Working as a freelancer certainly has its benefits and there are so many freelance opportunities in today's online society. In many situations, you can set your own hours, travel freely, and never have to request a day off for vacation. You can even work on planes or in cars if you wish. Freelancing can also allow you to dabble in different industries and still be lucrative—that is, as long as companies that hire you pay what they promised. One of the biggest risks of being a freelancer is the lack of legal protections regarding payment.
In recent months, New York City became the first locality in the entire United States to enact legal protections for freelancers. Officials, acknowledging the extensive number of freelance workers—both part-time and full-time—in and around the city, decided to provide freelancers with specific legal recourse for when their work is left unpaid. The resulting law is called the Freelance Isn't Free Act (FIFA) and it became effective on May 15, 2017.
Who Is a Freelancer?
The law defines a freelance worker as an individual who is retained or hired as an independent contractor to provide certain services in exchange for certain compensation. Freelance work may be done in many different types of industries, including web design, graphic design, home and building repair, contracting, photography, media, film, content creation, and more. Specifically excluded from the law are contract attorneys, medical professionals, and sales representatives, as well as anyone who should be classified as an employee instead of an independent contractor.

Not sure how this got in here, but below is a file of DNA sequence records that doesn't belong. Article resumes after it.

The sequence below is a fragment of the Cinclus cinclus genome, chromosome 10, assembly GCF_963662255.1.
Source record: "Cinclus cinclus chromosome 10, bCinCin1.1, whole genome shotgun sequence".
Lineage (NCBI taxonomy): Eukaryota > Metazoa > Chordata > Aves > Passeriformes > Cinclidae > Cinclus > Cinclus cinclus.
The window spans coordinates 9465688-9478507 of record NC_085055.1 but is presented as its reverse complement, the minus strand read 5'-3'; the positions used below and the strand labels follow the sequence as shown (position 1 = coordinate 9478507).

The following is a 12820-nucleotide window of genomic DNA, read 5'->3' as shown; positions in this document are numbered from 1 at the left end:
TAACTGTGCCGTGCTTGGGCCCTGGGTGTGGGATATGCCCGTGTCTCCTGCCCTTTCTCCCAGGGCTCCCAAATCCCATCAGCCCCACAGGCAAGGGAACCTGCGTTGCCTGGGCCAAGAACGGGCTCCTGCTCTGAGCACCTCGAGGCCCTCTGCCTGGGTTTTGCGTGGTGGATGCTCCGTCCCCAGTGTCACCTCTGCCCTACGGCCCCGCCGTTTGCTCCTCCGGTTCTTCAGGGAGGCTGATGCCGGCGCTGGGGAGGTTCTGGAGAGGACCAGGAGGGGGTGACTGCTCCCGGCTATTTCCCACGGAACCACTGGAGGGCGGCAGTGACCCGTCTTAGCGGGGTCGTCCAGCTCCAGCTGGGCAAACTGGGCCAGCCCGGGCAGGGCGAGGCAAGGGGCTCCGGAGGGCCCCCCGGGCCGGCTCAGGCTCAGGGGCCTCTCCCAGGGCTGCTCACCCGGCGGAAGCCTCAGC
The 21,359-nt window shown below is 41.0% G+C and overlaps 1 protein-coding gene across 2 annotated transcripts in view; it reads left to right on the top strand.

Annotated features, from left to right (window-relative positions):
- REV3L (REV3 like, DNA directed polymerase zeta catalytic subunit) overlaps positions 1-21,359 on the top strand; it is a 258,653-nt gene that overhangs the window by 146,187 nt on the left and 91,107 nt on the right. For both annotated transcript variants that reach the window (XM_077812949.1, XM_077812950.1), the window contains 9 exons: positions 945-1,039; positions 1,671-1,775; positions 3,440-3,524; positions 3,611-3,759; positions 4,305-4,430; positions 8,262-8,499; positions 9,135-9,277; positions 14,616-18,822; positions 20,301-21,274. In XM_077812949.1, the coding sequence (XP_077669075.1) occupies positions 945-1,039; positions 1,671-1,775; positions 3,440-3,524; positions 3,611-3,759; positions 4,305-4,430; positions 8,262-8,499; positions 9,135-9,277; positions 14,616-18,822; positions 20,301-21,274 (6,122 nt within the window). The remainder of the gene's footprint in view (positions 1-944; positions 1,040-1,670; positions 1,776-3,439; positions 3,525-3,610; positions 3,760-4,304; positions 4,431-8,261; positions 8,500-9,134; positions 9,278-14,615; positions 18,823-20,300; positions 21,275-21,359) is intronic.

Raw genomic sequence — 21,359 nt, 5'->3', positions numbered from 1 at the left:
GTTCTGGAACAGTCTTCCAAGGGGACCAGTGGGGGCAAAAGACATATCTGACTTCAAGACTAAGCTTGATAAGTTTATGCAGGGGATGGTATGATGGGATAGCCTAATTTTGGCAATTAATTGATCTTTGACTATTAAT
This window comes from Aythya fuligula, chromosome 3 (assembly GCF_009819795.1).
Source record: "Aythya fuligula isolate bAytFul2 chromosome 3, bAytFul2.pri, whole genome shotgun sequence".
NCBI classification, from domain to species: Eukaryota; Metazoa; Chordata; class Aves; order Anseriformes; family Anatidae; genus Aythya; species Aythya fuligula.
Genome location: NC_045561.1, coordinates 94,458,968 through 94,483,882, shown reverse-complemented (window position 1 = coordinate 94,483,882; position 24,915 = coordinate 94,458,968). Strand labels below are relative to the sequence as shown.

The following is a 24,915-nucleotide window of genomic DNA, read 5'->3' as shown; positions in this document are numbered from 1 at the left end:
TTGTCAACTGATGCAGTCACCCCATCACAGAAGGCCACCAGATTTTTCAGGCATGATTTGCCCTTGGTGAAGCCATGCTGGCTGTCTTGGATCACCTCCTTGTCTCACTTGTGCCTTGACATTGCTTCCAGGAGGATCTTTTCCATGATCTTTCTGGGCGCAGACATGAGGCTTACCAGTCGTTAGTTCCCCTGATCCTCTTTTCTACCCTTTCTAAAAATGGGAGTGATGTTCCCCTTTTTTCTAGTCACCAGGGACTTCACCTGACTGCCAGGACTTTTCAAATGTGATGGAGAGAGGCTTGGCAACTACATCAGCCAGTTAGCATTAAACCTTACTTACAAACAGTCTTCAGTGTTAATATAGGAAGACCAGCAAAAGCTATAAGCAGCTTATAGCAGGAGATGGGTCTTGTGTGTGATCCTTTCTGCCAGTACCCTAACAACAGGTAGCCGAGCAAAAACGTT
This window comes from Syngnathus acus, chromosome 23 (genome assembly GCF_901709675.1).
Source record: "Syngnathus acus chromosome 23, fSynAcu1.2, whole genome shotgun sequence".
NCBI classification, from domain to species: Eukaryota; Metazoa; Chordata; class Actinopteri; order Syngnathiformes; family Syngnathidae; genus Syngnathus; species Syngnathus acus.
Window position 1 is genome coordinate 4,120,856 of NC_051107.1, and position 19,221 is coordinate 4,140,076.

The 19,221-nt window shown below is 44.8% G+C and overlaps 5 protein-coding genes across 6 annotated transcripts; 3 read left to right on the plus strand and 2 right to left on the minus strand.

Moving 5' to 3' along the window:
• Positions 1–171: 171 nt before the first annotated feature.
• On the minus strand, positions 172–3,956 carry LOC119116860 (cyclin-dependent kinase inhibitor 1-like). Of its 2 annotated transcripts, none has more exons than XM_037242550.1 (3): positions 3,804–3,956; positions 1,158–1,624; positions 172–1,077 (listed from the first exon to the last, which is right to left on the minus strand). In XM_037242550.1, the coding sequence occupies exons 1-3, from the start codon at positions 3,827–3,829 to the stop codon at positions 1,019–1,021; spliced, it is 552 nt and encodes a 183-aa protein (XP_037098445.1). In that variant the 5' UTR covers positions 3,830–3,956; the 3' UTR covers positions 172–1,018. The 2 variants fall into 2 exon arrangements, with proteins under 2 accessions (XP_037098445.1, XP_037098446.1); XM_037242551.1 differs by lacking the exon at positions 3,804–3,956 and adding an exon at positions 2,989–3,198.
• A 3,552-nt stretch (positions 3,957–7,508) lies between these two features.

A Freelancer's Rights Under the Law
The law provides many different rights to freelance workers to which they previously were not legally entitled. Such rights include:
- For all jobs worth more than $800, you must have a written contract that specifies the work to be performed, the amount you will be paid, and when you will be paid.
- You must be paid on or before the date set in the contract. For all contracts without specific dates, you must be paid within 30 days of work completion.
- You cannot be expected to accept a lower amount for timely payment.
- If you are not paid as agreed or required by law, you have the right to file a complaint with the Office of Labor Policy, as well as to take legal action against the party that hired you to seek twice as much as you were owed, plus additional expenses.
- The company that hired you cannot retaliate against you because you exercised any rights under the law.
Discuss Any Concerns with a New York City Wage and Hour Attorney Today
This statute gives freelance workers in New York City important new protections. If you believe your rights have been violated under this law, please do not hesitate to call a skilled NYC wage and hour lawyer at Braverman Law PC. Contact us today online or at 212-206-8166.
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